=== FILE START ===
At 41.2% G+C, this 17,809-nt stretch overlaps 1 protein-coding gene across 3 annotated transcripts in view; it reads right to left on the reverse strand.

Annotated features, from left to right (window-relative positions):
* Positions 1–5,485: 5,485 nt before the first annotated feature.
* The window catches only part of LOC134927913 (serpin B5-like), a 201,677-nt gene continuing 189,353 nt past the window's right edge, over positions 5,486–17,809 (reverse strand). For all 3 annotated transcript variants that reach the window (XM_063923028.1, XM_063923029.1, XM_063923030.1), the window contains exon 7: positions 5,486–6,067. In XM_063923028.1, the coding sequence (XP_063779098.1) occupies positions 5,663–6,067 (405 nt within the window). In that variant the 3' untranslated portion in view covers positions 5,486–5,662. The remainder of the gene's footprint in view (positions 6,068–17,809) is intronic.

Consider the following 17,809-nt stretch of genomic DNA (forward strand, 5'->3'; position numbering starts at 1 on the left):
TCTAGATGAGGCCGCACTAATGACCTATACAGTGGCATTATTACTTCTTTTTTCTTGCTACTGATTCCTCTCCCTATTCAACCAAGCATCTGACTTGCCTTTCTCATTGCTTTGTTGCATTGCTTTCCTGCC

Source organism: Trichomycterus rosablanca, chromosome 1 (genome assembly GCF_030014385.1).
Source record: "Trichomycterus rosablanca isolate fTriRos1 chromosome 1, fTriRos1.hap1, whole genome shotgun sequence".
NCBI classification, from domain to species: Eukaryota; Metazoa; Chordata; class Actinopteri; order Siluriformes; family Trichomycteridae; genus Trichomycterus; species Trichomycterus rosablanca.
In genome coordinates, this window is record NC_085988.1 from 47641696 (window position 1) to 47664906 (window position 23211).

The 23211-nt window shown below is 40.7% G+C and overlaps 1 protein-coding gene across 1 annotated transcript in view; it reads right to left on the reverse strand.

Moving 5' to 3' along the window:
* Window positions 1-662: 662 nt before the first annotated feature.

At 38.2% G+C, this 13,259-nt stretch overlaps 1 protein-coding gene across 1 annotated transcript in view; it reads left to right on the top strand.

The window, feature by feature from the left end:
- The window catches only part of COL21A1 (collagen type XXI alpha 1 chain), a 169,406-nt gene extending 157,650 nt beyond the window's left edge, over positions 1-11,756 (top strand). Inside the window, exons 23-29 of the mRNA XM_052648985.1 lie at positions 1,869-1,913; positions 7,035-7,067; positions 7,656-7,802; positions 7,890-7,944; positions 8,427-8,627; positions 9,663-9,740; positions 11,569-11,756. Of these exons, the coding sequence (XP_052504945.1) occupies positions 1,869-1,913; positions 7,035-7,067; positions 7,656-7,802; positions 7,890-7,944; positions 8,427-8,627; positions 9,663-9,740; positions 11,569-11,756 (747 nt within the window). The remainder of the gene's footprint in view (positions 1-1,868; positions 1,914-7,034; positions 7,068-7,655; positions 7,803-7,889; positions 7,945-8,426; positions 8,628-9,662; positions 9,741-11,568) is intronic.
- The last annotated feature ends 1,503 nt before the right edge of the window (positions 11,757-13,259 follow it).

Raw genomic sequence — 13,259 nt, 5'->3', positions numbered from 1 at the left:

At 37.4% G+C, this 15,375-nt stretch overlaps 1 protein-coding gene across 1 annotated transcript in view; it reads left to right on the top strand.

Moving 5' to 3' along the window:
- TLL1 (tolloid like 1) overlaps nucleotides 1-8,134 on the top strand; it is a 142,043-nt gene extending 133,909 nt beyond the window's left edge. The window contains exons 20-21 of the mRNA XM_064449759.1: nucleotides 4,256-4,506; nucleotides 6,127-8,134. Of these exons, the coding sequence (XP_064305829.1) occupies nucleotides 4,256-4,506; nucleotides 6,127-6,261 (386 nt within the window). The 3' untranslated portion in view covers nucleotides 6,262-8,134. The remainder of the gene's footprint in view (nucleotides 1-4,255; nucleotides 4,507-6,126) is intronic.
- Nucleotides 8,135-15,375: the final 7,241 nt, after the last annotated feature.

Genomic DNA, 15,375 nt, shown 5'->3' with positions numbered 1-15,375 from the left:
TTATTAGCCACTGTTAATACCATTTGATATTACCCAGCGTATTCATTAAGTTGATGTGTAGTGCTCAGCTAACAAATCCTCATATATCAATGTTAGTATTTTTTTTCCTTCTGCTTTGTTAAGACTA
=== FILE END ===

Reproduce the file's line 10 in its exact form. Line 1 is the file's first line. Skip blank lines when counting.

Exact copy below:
In genome coordinates, this window is record NC_085988.1 from 47641696 (window position 1) to 47664906 (window position 23211).